The uprising is universal: both violent and non-violent, involving African-Americans and many others, men and women. The protest is common, while the source of the anger is not the same for everyone. Because the two threads that are intertwining are, most importantly, anger at the recurring murders of African Americans and exasperation at a social situation that has collapsed dramatically in recent months.
Even the ways in which the victims are being murdered are always the same: suffocated on the ground, with one knee on their necks—George Floyd in Minneapolis in 2020 and Eric Garner in New York in 2014—or shot, like young Ahmaud Arbery who was having fun running in the street in Georgia in 2020 and little Tamir Rice who was playing in a park in Cleveland in 2014 (and Breonna Taylor at her home in Louisville, Kentucky, in 2020, or Michael Brown in a street in Ferguson, Missouri, in 2014, and so many others).
If we were to try to include all the victims, the list would be unbearably long.
It is in response to the senseless repressive brutality that this most destructive revolt has broken out. “An eye for an eye” was written on one of the signs held in the light of the flames of one of the fires, as police stations were devastated and set ablaze, cars were set on fire, shops looted.
And then came the repression by militarized police forces, the National Guard and army personnel on high alert in Minneapolis, Detroit and elsewhere: “When the looting starts, the shooting starts,” tweeted Donald Trump with a full dose of brutal honesty (the same kind with which Ronald Reagan had called for a “bloodbath” against the popular movement of his time more than half a century ago).
What is happening today is more than just a desperate revolt—and not only because almost everywhere, in all cities, a complex network of political and largely non-violent solidarity has now formed around the protest. The uprising is now representative enough to be unable to be ignored (or reduced to mere “thugs,” in Trump’s words), and big enough to surround the White House itself, forcing it into lockdown. The growth of all the anti-Trump mobilizations of the previous three years has raised awareness on a social level, and is now infusing this display of solidarity with strength and conviction.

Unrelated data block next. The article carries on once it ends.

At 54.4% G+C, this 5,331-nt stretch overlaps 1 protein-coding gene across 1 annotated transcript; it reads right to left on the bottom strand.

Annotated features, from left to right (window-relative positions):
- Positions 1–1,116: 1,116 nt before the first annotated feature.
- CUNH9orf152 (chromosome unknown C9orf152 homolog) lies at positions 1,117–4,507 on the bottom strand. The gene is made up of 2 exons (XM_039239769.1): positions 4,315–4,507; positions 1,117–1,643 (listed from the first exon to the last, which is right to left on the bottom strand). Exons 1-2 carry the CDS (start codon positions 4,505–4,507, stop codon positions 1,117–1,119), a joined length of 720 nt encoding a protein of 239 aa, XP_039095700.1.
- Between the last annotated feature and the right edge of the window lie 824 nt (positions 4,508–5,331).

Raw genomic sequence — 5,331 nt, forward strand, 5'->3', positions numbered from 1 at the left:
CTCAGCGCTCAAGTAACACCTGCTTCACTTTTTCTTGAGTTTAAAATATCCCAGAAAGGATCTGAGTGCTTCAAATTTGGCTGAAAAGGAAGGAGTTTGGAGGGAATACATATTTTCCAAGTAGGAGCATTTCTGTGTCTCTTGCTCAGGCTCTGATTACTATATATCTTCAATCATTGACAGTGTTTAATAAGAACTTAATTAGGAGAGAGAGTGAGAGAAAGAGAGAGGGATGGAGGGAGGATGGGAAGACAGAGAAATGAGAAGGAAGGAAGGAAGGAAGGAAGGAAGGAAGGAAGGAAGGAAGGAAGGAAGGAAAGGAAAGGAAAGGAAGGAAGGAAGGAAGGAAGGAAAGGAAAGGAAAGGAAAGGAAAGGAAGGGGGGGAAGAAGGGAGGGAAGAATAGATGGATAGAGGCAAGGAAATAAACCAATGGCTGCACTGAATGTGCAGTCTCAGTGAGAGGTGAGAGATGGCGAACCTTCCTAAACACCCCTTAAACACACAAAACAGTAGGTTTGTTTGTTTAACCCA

On the other hand, there is the second thread motivating the protests: from March until today, the dramatic growth in unemployment has hit the African American community particularly hard, the one most affected by the coronavirus.
Trump’s lack of interest in the threat of the pandemic, which persisted for a long time, despite the lessons that could have been learned from other countries, and his incoherent decisions and outbursts have had devastating effects.
All the surveys have shown that African Americans were the most affected by the outbreak (including in prisons, where they are the overwhelming majority), and to many of them it appeared clear that part of that disinterest was due to the fact that “anyway, it’s mostly ‘them’ who are dying, not us.”
Then, in April, there was the explosion in the number of layoffs, which in less than two months led to over 40 million people losing their jobs. Among them, the percentage of African Americans and Latinos, both men and women, was disproportionately high. Many of them have no savings available, and when they lost their jobs, they also lost the welfare coverage that came through their employers. They have suffered a twofold crisis.
Not all of the layoffs will be permanent, they say—and they’re probably right. When the recovery comes, some people will be hired back. However, many jobs—both new jobs and jobs that have not yet been eliminated—will be part-time and at lower wages than before.
Fast food workers, both men and women, are in danger of losing the wage gains they managed to secure after the struggles of recent years, such as the $15 hourly wage. The same is true for those working in sales, catering, construction, manufacturing and delivery, who had managed to win better working conditions, and in some cases unionization.
Those newly hired by hospitals and healthcare institutions—who were hailed in the United States, like everywhere else, as “the heroes of COVID-19”—are already starting to be sent home in the places where the contagion has subsided.
All these are the sectors with the highest African-American and Hispanic proportion of the workforce, and in which the wage and unionization struggles have been fought with the greatest determination (in recent months as well, they have given rise to prominent forms of resistance, particularly at healthcare institutions).
Moreover, black men have been the most unionized category of workers for decades, and black and Hispanic women have been the leading protagonists of workers’ demands in recent years. These were the first among workers to be fired, and with the least likelihood of being re-employed. But it is precisely the determination with which they have struggled in recent years that has now given many of them the motivation they needed to direct their anger, fueled by the combination of the unacceptability of yet another racist crime together with the unbearable social condition they find themselves in.
They are not the young people who are at the center of the protests and fires, but like in all resistance movements, they are the necessary rearguard to give the movement political weight, build coalitions and keep it moving in the right direction.